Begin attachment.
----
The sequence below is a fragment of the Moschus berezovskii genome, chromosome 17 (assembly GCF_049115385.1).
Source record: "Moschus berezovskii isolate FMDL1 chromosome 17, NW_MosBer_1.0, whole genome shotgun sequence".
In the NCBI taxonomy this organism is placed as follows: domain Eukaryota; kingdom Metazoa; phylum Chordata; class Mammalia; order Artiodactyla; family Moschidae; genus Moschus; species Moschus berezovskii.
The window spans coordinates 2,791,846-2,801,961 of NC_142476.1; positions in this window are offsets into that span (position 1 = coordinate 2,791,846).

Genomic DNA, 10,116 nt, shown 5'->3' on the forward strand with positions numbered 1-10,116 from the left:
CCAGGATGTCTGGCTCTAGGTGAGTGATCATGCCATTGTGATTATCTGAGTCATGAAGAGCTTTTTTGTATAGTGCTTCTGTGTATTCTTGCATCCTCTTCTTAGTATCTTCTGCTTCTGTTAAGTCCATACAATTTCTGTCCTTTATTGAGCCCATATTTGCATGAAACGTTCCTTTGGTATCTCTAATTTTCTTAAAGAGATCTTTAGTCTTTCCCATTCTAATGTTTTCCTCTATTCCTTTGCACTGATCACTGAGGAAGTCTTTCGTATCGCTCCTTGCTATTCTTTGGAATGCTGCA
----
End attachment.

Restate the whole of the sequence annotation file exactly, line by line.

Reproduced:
The sequence below is a fragment of the Moschus berezovskii genome, chromosome 17 (assembly GCF_049115385.1).
Source record: "Moschus berezovskii isolate FMDL1 chromosome 17, NW_MosBer_1.0, whole genome shotgun sequence".
In the NCBI taxonomy this organism is placed as follows: domain Eukaryota; kingdom Metazoa; phylum Chordata; class Mammalia; order Artiodactyla; family Moschidae; genus Moschus; species Moschus berezovskii.
The window spans coordinates 2,791,846-2,801,961 of NC_142476.1; positions in this window are offsets into that span (position 1 = coordinate 2,791,846).

Genomic DNA, 10,116 nt, shown 5'->3' on the forward strand with positions numbered 1-10,116 from the left:
CCAGGATGTCTGGCTCTAGGTGAGTGATCATGCCATTGTGATTATCTGAGTCATGAAGAGCTTTTTTGTATAGTGCTTCTGTGTATTCTTGCATCCTCTTCTTAGTATCTTCTGCTTCTGTTAAGTCCATACAATTTCTGTCCTTTATTGAGCCCATATTTGCATGAAACGTTCCTTTGGTATCTCTAATTTTCTTAAAGAGATCTTTAGTCTTTCCCATTCTAATGTTTTCCTCTATTCCTTTGCACTGATCACTGAGGAAGTCTTTCGTATCGCTCCTTGCTATTCTTTGGAATGCTGCA